“Therefore, if perfection were through the Levitical priesthood (for under it the people received the law), what further need was there that another priest should rise according to the order of Melchizedek and not be called according to the order of Aaron? For the priesthood being changed, of necessity, there is also a change of the law. For He of whom these things are spoken belongs to another tribe, from which no man has officiated at the altar” (Heb. 7:11-13, NKJV).
The writer shows that the Levitical law could never bring salvation; that the payment for sin had to be made by Jesus. Jesus was not of the tribe of Levi but of the tribe of Judah – the Royal lineage.
“For it is evident that our Lord arose from Judah, of which tribe Moses spoke nothing concerning priesthood. And it is yet far more evident if, in the likeness of Melchizedek, there arises another priest who has come, not according to the law of a fleshly commandment, but according to the power of an endless life. For He testifies: ‘You are a priest forever according to the order of Melchizedek’” (Heb. 7:14-16, NKJV).
“Jesus has become a surety of a better covenant. Also, there were many priests because they were prevented by death from continuing. But He, because He continues forever, has an unchangeable priesthood. Therefore, He is also able to save to the uttermost those who come to God through Him, since He always lives to make intercession for them” (Heb. 7:22b-25, NKJV).
“Now this is the main point of the things we are saying: We have such a High Priest, who is seated at the right hand of the throne of the Majesty in the heavens, a Minister of the sanctuary and of the true tabernacle which the Lord erected, and not man” (Heb. 8:1-2, NKJV).
“For every high priest is appointed to offer both gifts and sacrifices. Therefore, it is necessary that this One also have something to offer. For if He were on earth, He would not be a priest, since there are priests who offer the gifts according to the law, who serve the copy and shadow of the heavenly things, as Moses was divinely instructed when he was about to make the tabernacle. For He said, ‘See that you make all things according to the pattern shown you on the mountain.’ ‘But now He has obtained a more excellent ministry, inasmuch as He is also Mediator of a better covenant, which was established on better promises’” (Heb. 8:3-6, NKJV).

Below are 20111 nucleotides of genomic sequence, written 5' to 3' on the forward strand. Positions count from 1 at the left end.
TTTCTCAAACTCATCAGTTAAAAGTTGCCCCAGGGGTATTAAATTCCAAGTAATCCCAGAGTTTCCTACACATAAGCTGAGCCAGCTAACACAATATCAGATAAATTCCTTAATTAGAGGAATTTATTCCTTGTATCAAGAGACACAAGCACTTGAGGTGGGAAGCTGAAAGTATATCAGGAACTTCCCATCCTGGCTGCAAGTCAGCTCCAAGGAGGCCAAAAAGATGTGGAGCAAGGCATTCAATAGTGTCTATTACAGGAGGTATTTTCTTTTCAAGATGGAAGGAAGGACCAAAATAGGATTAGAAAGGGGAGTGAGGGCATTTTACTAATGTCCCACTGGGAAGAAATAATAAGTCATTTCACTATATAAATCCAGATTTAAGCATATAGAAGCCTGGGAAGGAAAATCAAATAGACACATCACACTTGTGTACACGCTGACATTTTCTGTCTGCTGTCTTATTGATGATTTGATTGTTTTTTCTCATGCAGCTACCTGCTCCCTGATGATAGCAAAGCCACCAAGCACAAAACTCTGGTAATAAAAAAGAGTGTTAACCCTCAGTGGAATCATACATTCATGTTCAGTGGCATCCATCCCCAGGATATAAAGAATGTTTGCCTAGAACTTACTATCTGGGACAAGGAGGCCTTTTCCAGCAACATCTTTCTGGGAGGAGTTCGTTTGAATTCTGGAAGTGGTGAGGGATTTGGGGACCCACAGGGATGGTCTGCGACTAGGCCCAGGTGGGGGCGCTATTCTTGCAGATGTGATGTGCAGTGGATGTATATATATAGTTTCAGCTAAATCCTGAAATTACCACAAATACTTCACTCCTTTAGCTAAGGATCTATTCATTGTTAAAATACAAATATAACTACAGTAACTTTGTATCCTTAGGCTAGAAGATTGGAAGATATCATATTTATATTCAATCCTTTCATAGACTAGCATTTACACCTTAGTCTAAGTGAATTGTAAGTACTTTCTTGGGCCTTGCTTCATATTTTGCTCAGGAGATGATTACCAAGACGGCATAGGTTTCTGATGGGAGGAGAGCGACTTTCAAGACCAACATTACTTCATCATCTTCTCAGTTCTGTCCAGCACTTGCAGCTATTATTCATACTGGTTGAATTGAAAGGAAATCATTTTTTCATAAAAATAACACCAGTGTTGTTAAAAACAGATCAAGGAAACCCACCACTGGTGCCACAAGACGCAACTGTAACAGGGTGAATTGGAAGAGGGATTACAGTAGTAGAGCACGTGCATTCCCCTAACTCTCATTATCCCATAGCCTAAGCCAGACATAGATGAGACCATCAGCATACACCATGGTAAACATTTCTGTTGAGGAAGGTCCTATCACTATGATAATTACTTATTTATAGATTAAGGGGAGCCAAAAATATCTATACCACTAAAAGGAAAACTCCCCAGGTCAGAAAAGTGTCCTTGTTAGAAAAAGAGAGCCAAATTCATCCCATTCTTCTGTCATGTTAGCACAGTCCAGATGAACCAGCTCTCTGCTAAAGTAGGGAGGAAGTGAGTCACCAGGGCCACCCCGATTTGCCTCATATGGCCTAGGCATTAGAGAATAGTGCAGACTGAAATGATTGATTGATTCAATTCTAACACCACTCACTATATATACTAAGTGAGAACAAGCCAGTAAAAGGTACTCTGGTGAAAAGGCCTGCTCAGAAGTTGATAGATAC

The entire Levitical Law served as patterns that Jesus fulfilled on the cross. God the Father put Him in charge of all things – He is our King, High Priest, and Intercessor before God the Father.
After Jesus paid for our sins, He became our High Priest. In the Levitical law, it was the responsibility of the priesthood to represent the people before God.
The Bible says that Satan accuses us before God night and day. “Then I heard a loud voice saying in heaven, ‘Now salvation, and strength, and the kingdom of our God, and the power of His Christ have come, for the accuser of our brethren, who accused them before our God day and night, has been cast down” (Rev. 12:10, NKJV).
Every time Satan brings our sins before God, Jesus serves as our intercessor and says, “I paid for those sins on the cross.” Do any of those sins get too large for Jesus to handle? Are they too large for the blood of Jesus to wash away? Some church groups say that major or mortal sins cannot be forgiven. However, we do not read anywhere in the Bible except once, where sin is too large for Jesus’ blood to cleanse.
The Bible says that there is only one sin that God cannot forgive: the sin of rejecting Him and refusing His offer of forgiveness and new life in Jesus Christ. This sin is called “blasphemy against the Holy Spirit.” This is an unforgivable sin because it means we are saying that the Holy Spirit’s witness about Jesus is a lie (Luke 12:10).
Scripture quotations marked NKJV are taken from the New King James Version of the Bible, copyright © 1979, 1980, 1982 by Thomas Nelson, Inc. Used by permission. All rights reserved.